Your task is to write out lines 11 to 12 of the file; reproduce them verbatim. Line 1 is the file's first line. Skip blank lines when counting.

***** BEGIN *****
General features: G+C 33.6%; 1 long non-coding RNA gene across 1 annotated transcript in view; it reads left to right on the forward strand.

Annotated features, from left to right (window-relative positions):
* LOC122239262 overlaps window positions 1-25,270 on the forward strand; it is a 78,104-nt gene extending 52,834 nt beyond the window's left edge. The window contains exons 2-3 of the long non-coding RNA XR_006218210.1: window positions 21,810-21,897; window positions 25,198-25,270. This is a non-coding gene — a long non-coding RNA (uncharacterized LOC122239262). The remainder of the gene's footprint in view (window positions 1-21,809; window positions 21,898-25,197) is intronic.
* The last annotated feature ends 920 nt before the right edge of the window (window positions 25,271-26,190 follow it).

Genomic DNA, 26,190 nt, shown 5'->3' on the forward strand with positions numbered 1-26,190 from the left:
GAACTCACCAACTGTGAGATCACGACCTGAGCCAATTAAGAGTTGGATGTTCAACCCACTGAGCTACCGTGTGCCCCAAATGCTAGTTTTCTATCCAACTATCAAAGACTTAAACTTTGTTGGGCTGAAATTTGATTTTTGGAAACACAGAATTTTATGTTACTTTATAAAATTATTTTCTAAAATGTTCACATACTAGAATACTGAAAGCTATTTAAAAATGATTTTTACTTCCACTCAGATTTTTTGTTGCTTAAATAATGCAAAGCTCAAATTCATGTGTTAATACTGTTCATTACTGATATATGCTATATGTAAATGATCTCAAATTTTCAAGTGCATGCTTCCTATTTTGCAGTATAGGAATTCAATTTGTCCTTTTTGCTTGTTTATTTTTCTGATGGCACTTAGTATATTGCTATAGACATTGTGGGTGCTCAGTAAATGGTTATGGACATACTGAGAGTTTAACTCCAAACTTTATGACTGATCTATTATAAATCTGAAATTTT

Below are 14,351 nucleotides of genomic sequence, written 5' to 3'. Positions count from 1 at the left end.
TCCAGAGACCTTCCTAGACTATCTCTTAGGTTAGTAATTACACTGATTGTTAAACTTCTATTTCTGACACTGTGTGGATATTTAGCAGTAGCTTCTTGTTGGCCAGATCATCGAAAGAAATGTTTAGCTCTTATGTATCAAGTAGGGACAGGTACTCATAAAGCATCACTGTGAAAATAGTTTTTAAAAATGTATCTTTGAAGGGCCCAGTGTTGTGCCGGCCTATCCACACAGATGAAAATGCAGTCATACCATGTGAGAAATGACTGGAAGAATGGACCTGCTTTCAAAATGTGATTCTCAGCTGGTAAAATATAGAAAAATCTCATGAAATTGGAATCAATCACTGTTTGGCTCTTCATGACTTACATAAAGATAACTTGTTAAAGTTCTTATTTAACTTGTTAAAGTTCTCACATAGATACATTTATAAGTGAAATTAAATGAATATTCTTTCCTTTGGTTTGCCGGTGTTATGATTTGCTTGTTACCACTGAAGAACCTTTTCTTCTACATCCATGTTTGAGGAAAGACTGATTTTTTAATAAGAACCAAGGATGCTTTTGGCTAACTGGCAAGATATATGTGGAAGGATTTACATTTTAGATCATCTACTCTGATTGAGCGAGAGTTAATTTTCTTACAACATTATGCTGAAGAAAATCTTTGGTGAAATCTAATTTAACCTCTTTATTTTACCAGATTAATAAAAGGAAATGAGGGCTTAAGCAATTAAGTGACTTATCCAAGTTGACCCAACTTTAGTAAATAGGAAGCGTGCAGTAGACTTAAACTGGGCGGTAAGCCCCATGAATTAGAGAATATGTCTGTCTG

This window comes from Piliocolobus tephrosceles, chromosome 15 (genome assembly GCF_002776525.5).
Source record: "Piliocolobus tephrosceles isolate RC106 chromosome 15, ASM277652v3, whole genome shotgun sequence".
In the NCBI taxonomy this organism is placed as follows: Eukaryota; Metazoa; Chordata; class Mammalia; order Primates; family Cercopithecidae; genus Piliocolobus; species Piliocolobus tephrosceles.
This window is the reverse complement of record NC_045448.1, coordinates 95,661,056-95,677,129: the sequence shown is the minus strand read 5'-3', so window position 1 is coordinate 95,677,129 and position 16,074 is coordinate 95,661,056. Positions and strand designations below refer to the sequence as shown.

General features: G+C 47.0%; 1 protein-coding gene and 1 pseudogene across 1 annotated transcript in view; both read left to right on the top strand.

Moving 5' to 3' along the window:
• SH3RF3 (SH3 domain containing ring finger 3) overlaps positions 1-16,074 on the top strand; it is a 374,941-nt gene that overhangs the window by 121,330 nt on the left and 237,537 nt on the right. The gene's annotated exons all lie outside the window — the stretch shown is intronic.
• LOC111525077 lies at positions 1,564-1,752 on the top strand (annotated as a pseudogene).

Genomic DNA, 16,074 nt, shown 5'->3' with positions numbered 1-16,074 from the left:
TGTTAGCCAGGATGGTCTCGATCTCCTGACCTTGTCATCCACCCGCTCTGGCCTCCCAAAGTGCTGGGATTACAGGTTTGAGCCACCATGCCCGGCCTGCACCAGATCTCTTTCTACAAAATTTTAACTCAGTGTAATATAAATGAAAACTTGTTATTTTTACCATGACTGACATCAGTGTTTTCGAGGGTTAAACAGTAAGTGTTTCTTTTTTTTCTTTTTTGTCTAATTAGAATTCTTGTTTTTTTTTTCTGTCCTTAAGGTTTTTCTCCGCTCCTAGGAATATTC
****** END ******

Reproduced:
In the NCBI taxonomy this organism is placed as follows: Eukaryota; Metazoa; Chordata; class Mammalia; order Primates; family Cercopithecidae; genus Piliocolobus; species Piliocolobus tephrosceles.
This window is the reverse complement of record NC_045448.1, coordinates 95,661,056-95,677,129: the sequence shown is the minus strand read 5'-3', so window position 1 is coordinate 95,677,129 and position 16,074 is coordinate 95,661,056. Positions and strand designations below refer to the sequence as shown.